The expr(1) utility parses an expression provided
as arguments and prints the result on the standard output.

The expr(1) utility recognizes three types of operators:
relational operators, arithmetic operators and string operators.
The following left-associative binary operators are listed from
lowest to highest precedence:

expr|expr

Yields the first expr if it is neither null nor 0;
otherwise, it yields the second expr.

expr&expr

Yields the first expr if neither expr is null or
0; otherwise, it yields 0.

expr relop expr

Where relop is one of <, <=,
=, !=, >=, or >, yields 1 if the
indicated comparison is true; it yields 0 if false. The comparison
is numeric if the two expressions are integers; otherwise, it is
lexicographic.

expr+expr

expr-expr

Addition or subtraction of the arguments.

expr*expr

expr/expr

expr%expr

Multiplication, division, or remainder of the arguments.

expr:expr

The matching operator compares the string first argument
with the regular expression second argument; regular expression
matching is the same as the ed(1) editor. The \( \)
pattern symbols can be used to select a portion of the first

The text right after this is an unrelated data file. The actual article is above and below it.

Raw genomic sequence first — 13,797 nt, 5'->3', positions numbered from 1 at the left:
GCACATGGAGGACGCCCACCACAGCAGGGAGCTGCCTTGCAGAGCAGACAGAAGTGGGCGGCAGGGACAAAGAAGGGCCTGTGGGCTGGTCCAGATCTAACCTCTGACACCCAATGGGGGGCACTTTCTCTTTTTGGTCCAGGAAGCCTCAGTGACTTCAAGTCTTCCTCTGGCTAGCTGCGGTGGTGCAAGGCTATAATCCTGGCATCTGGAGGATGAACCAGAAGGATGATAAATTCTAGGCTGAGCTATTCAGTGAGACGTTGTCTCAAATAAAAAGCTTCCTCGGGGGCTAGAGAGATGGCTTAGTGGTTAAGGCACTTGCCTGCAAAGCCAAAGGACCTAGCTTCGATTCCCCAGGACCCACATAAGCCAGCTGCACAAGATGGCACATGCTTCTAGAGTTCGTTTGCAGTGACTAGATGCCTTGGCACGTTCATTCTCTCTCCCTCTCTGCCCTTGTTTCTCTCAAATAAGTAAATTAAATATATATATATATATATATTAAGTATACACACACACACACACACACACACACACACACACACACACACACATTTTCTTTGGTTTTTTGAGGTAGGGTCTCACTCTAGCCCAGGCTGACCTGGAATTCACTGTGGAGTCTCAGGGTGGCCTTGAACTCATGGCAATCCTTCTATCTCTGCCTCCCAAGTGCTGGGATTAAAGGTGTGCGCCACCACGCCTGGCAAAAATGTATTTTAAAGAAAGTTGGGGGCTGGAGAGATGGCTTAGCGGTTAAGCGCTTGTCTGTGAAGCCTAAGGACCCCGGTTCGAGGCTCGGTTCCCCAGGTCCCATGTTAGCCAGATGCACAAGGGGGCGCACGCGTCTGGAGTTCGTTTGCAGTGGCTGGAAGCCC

argument. Otherwise, the matching operator yields the number of
characters matched (0 on failure).

The expr(1) utility exits with 0 if the expression is
neither null nor 0, exits with 1 if the expression is null or 0,
and exits >1 if there is an error in the expression.

A simple arithmetic calculation; the answer is 8, because
division is performed first.

$ expr 4 + 8 / 2
8

Check to see if the value of variable input is hello:

$ expr "$input" = "hello"

List the number of characters in the first directory in your
PATH:

$ expr 'echo $PATH' : \[^:]*

Extract the first directory in your PATH; both characters in
\( need to be escaped for the shell. An alternate form using
single quotes instead of backslashes is also shown: